Monday 14 October 2013

DIY Linen Headboard

Hi everyone, I am back from my trip to Brisbane and straight back into updating my blog. I am sorry for not posting while I was away but I really did need a break from the computer. Unfortunately my dry eye condition flared up and I actually had to come home earlier than expected due to the discomfort. However, I really enjoyed the change of scenery, seeing my old friends from Brunei days and thankfully my eyes are now settling down. I had promised to post instructions to the linen headboard I made for my guest bedroom makeover so thought I better get onto this 'pronto'.

Originally I was thinking of purchasing a headboard for my guest bedroom as I am the type of person that wants everything to be just perfect and wasn't sure I could make a professional enough job. However, running out of budget for my room and realising headboards can be very expensive to buy, I decided I would have a go myself.  It is only a small room, I didn't want something fancy so decided to keep it simple.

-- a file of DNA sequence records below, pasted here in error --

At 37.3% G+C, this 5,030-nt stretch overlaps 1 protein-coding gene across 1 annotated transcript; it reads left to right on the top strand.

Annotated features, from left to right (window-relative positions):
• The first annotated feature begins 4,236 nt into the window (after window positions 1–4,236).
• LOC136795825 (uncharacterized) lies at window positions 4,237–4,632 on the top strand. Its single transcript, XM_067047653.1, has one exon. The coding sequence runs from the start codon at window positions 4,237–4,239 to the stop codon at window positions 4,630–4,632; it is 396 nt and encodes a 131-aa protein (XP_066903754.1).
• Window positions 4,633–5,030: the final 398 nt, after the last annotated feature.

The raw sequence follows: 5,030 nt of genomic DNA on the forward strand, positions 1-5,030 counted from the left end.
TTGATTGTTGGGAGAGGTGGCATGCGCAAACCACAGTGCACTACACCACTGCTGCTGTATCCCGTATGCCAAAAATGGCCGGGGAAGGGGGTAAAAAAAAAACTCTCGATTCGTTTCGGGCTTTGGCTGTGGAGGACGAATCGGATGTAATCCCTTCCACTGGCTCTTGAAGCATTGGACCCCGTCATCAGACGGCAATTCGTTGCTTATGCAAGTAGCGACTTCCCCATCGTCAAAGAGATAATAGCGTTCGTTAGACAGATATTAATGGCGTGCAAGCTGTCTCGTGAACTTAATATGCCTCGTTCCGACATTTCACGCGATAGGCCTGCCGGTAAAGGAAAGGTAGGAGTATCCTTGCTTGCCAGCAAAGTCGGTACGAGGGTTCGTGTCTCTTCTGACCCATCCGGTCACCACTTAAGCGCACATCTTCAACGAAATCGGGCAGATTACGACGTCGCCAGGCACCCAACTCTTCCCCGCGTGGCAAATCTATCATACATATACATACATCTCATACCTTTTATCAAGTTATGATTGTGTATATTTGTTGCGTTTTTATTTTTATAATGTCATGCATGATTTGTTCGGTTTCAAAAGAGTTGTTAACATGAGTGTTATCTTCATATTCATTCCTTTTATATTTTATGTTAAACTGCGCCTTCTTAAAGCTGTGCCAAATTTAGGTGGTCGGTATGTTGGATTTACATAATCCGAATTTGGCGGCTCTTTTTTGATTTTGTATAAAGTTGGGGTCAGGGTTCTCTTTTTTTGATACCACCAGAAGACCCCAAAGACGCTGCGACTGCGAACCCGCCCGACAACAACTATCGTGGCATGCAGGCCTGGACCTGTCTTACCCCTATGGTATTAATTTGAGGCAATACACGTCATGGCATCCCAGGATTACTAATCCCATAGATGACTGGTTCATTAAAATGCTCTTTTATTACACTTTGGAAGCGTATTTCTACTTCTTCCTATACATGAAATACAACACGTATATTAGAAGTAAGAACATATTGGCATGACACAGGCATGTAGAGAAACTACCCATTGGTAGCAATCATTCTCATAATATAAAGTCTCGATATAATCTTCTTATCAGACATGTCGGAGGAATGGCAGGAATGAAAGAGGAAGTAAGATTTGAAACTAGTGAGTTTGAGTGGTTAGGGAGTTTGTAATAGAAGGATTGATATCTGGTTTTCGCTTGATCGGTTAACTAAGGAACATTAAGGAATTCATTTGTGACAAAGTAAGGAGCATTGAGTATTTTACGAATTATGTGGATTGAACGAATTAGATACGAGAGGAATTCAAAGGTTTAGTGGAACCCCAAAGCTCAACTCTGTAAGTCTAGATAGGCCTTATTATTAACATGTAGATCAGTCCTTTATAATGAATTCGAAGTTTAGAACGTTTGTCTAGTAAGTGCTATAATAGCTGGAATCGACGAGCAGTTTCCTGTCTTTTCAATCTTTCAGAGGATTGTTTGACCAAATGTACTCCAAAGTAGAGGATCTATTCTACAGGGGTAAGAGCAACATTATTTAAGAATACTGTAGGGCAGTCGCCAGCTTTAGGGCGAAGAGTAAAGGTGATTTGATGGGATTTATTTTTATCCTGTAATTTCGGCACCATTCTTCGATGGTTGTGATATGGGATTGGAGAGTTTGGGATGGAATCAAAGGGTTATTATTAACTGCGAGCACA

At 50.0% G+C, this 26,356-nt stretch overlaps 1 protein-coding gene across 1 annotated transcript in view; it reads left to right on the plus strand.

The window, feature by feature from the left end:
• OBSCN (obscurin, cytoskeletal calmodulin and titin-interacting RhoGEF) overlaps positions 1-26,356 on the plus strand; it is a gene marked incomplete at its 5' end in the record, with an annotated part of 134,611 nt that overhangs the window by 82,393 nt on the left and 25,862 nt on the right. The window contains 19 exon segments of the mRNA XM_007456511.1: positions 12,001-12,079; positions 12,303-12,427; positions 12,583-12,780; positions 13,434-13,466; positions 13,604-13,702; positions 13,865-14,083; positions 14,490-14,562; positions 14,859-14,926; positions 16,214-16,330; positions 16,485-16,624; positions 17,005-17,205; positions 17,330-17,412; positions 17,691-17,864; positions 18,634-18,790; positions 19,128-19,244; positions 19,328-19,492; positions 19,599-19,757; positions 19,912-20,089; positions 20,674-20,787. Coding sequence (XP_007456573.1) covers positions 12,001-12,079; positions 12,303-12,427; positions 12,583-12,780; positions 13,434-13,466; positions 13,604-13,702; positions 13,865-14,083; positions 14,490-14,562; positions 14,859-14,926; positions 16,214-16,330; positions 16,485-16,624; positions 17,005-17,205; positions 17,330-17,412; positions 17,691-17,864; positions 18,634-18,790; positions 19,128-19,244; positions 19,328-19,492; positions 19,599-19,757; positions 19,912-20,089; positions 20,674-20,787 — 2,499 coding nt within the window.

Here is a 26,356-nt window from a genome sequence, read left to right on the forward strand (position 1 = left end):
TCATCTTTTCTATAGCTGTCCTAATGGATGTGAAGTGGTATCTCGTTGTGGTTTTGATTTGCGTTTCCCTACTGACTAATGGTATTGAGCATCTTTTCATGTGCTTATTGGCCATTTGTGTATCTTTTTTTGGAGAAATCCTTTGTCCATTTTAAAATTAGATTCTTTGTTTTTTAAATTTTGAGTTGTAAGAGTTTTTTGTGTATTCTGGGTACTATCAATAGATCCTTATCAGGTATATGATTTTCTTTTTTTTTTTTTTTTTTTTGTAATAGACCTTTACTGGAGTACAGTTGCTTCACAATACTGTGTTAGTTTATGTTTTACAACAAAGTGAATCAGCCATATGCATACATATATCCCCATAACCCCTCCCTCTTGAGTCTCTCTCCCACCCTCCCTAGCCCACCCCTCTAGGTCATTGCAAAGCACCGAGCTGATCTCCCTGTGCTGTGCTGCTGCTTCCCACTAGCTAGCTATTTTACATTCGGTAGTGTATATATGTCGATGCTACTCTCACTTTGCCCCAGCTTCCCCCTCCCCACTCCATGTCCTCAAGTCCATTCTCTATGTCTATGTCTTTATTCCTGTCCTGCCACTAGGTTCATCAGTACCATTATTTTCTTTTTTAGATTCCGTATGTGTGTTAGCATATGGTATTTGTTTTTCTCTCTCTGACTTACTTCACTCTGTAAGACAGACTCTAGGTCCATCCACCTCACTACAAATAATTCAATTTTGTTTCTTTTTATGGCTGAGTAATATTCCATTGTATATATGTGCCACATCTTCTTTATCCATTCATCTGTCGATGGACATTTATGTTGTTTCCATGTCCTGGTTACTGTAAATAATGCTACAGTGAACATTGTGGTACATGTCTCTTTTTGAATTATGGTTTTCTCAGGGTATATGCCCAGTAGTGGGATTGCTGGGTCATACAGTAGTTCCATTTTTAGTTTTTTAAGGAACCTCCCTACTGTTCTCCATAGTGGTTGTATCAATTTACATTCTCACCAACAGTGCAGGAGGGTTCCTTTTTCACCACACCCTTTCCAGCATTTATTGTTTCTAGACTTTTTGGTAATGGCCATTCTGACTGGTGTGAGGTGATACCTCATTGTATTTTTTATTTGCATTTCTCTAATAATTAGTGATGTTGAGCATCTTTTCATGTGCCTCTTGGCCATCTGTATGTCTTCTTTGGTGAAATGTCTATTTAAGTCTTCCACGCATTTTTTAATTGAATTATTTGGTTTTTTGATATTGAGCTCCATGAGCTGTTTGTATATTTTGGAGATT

The most difficult part of this headboard is actually running around to get the pieces you need. There are masses of DIY examples on the Internet, some good, some not so good, I hope that my images and instructions will make the task easy for you.

I also want to add that this was a little bit of a combined effort, it helped to have another pair of hands, 'paws' excluded. The extra pair of male hands helped when it came to stretching the fabric and to mitre the corners, not to mention hanging it once it was completed.

What you will need and how to measure:

  1. 1 piece of 12mm ply board (next time I would use 15mm), however for a double bed 12mm is fine. You just don't want any warping.
  2. The board must be cut to size depending on the size of your bed.  I bought the ply from Bunnings and they cut it to size while I waited.